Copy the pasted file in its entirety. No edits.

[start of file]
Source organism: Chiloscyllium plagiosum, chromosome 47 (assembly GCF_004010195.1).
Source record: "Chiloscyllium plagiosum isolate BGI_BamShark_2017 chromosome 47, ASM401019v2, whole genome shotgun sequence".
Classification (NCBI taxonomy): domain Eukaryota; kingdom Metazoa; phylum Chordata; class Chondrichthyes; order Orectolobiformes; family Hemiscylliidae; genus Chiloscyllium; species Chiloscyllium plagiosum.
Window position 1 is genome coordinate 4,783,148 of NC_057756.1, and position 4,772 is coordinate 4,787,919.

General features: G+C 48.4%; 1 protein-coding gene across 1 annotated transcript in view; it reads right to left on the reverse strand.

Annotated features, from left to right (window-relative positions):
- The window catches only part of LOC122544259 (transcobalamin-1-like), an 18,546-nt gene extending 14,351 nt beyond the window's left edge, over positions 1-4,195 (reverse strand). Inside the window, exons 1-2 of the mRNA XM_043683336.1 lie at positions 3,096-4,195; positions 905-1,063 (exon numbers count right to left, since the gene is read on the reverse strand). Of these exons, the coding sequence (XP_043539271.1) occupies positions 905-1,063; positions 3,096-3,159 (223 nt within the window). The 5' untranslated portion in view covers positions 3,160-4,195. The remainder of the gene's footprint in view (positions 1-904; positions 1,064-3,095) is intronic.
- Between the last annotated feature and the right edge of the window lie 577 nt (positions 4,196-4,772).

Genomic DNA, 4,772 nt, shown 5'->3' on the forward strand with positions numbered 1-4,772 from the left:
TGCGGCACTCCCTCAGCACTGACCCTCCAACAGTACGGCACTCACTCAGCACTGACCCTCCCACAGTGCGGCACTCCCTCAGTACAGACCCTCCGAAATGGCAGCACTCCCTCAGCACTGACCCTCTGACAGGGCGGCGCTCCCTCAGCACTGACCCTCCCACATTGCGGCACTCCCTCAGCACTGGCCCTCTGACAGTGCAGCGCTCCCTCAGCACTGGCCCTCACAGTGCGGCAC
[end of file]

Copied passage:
Source organism: Chiloscyllium plagiosum, chromosome 47 (assembly GCF_004010195.1).
Source record: "Chiloscyllium plagiosum isolate BGI_BamShark_2017 chromosome 47, ASM401019v2, whole genome shotgun sequence".
Classification (NCBI taxonomy): domain Eukaryota; kingdom Metazoa; phylum Chordata; class Chondrichthyes; order Orectolobiformes; family Hemiscylliidae; genus Chiloscyllium; species Chiloscyllium plagiosum.
Window position 1 is genome coordinate 4,783,148 of NC_057756.1, and position 4,772 is coordinate 4,787,919.

General features: G+C 48.4%; 1 protein-coding gene across 1 annotated transcript in view; it reads right to left on the reverse strand.

Annotated features, from left to right (window-relative positions):
- The window catches only part of LOC122544259 (transcobalamin-1-like), an 18,546-nt gene extending 14,351 nt beyond the window's left edge, over positions 1-4,195 (reverse strand). Inside the window, exons 1-2 of the mRNA XM_043683336.1 lie at positions 3,096-4,195; positions 905-1,063 (exon numbers count right to left, since the gene is read on the reverse strand). Of these exons, the coding sequence (XP_043539271.1) occupies positions 905-1,063; positions 3,096-3,159 (223 nt within the window). The 5' untranslated portion in view covers positions 3,160-4,195. The remainder of the gene's footprint in view (positions 1-904; positions 1,064-3,095) is intronic.
- Between the last annotated feature and the right edge of the window lie 577 nt (positions 4,196-4,772).

Genomic DNA, 4,772 nt, shown 5'->3' on the forward strand with positions numbered 1-4,772 from the left:
TGCGGCACTCCCTCAGCACTGACCCTCCAACAGTACGGCACTCACTCAGCACTGACCCTCCCACAGTGCGGCACTCCCTCAGTACAGACCCTCCGAAATGGCAGCACTCCCTCAGCACTGACCCTCTGACAGGGCGGCGCTCCCTCAGCACTGACCCTCCCACATTGCGGCACTCCCTCAGCACTGGCCCTCTGACAGTGCAGCGCTCCCTCAGCACTGGCCCTCACAGTGCGGCAC